Every single day I seem to read about travesties of social justice, and the lack of thought about the people that bear the brunt of them. Time and time again the most vulnerable members of society are being abused and neglected at a national and global scale. Whether it is the man who has paid UK taxes for 40 years who is being denied essential cancer treatment because he doesn’t have a British passport (due to a paperwork oversight when he arrived as a child with his parents from the Caribbean 44 years ago), or the deportation of a humanitarian/academic couple who are being told to leave because they went abroad for too many days – to complete a government study. Or how about the person that tweeted about having waited for over a year for support after a sexual assault, with rape crisis waiting lists closed for most of London for more than a year due to the scale at which demand exceeds supply?

Perhaps we should look at the rapid rise in mortality in the UK so far this year, falling life expectancy (especially in lower socioeconomic groups) or the rise in deaths amongst mental health patients – despite the falls in smoking and improved outcomes in many health treatments. A man/woman in an impoverished estate in the north of England can now expect to enjoy 32/35 fewer years of life in good health, compared with a counterpart in a wealthy suburb in London or the Home Counties. Or perhaps we can look at the impact of cuts to NHS funding (albeit masked by fake claims of record wage rises) record waits for A&E, the cancellations of operations, and the burnout of NHS staff.

Or look at the increase in homelessness over the last few years (it went up 16% in 2016 alone, with almost 50 000 families living in bed and breakfast accommodation and many more “hidden homeless” living on floors and sofas of friends and acquaintances) with the knowledge that being homeless can worse than halve your remaining life expectancy (homeless women die on average at 43 and homeless men at 47, compared with 77 for the rest of us). As the author of the BMJ article puts it “Homelessness is not an episodic event, but something systemic. It is a neon sign that something is fundamentally wrong with policy across health and housing”. This lack of provision doesn’t even save money as the cost to the NHS of society’s failure to deal with homelessness and other examples of inequality has been estimated at £4.8bn (€5.4bn; $6.7bn) annually.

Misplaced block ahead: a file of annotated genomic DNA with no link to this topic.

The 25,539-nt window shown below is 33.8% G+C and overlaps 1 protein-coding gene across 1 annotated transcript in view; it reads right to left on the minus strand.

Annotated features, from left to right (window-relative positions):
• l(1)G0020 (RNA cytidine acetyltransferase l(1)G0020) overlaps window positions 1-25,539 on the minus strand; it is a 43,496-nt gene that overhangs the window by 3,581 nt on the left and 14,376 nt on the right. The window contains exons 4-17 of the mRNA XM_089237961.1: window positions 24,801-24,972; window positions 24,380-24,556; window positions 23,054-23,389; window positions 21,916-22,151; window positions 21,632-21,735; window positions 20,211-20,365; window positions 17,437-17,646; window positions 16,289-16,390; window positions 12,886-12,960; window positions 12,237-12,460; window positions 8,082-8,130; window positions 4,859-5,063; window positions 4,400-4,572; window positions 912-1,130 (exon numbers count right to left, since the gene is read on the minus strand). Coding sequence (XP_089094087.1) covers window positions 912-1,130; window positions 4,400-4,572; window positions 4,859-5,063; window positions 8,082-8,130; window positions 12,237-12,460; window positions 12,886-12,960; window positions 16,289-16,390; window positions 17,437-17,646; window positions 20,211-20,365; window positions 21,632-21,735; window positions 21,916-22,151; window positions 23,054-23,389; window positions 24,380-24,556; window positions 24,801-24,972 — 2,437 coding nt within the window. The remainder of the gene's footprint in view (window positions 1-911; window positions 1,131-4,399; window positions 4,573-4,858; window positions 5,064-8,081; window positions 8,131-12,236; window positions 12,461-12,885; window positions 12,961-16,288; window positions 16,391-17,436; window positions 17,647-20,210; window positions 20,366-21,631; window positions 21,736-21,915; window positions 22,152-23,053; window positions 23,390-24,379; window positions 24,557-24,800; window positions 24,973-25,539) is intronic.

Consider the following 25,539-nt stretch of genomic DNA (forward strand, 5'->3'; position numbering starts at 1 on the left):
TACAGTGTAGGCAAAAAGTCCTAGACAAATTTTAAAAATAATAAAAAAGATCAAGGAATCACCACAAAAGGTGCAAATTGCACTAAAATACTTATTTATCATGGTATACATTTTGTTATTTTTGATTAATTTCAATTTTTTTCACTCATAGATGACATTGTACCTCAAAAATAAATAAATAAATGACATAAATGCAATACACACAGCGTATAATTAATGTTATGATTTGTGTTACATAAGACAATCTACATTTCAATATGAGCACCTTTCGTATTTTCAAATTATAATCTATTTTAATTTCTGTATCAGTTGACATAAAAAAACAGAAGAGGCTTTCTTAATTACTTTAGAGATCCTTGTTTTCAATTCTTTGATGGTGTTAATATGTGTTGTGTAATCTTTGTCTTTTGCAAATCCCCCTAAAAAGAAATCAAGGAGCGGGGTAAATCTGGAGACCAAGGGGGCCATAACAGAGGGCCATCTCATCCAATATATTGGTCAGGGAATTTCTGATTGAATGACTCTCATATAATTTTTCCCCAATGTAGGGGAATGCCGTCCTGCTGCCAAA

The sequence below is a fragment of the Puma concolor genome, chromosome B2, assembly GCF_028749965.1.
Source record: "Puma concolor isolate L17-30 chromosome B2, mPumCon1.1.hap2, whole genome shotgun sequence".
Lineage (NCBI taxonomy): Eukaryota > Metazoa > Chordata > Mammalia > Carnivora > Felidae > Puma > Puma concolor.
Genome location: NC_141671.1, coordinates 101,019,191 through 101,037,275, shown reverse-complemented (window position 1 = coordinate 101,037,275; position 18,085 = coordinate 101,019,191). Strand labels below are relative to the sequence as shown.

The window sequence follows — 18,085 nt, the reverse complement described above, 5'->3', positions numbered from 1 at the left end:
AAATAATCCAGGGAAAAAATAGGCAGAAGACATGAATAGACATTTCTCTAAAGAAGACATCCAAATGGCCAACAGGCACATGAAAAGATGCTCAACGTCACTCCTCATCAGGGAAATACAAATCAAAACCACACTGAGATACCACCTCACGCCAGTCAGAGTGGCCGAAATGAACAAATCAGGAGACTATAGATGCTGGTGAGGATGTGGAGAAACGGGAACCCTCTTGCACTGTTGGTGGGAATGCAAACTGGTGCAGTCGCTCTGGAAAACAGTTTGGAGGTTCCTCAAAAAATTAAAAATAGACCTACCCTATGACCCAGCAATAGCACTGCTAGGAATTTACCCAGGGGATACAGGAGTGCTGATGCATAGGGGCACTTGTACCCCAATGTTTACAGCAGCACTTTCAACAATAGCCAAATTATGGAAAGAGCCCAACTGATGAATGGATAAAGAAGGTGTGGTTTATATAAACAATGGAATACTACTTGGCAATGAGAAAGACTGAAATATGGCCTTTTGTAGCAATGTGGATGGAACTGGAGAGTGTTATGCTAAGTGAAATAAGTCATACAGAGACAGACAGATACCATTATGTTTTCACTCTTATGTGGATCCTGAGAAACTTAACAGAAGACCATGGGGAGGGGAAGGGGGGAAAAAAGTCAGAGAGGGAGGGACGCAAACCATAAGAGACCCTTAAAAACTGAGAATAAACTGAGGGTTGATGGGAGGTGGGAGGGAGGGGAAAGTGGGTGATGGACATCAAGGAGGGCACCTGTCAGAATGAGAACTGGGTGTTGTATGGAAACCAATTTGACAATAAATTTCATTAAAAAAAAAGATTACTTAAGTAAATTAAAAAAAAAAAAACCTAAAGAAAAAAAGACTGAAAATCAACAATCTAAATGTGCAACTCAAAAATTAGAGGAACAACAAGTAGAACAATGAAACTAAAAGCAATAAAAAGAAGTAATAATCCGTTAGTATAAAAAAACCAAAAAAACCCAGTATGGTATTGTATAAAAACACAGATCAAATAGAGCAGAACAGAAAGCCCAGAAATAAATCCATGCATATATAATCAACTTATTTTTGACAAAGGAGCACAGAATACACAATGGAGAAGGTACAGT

These same austerity policies have a wider impact on mental health. Psychologists for Social Change have identified five ways austerity policies impact on mental health: 1. Humiliation and shame 2. Fear and distrust 3. Instability and insecurity 4. Isolation and loneliness 5. Being trapped and powerless. They remind us that “These experiences have been shown to increase mental health problems. Prolonged humiliation following a severe loss trebles the chance of being diagnosed with clinical depression. Job insecurity is as damaging for mental health as unemployment. Feeling trapped over the long term nearly trebles the chances of being diagnosed with anxiety and depression. Low levels of trust increase the chance of being diagnosed with depression by nearly 50 per cent”.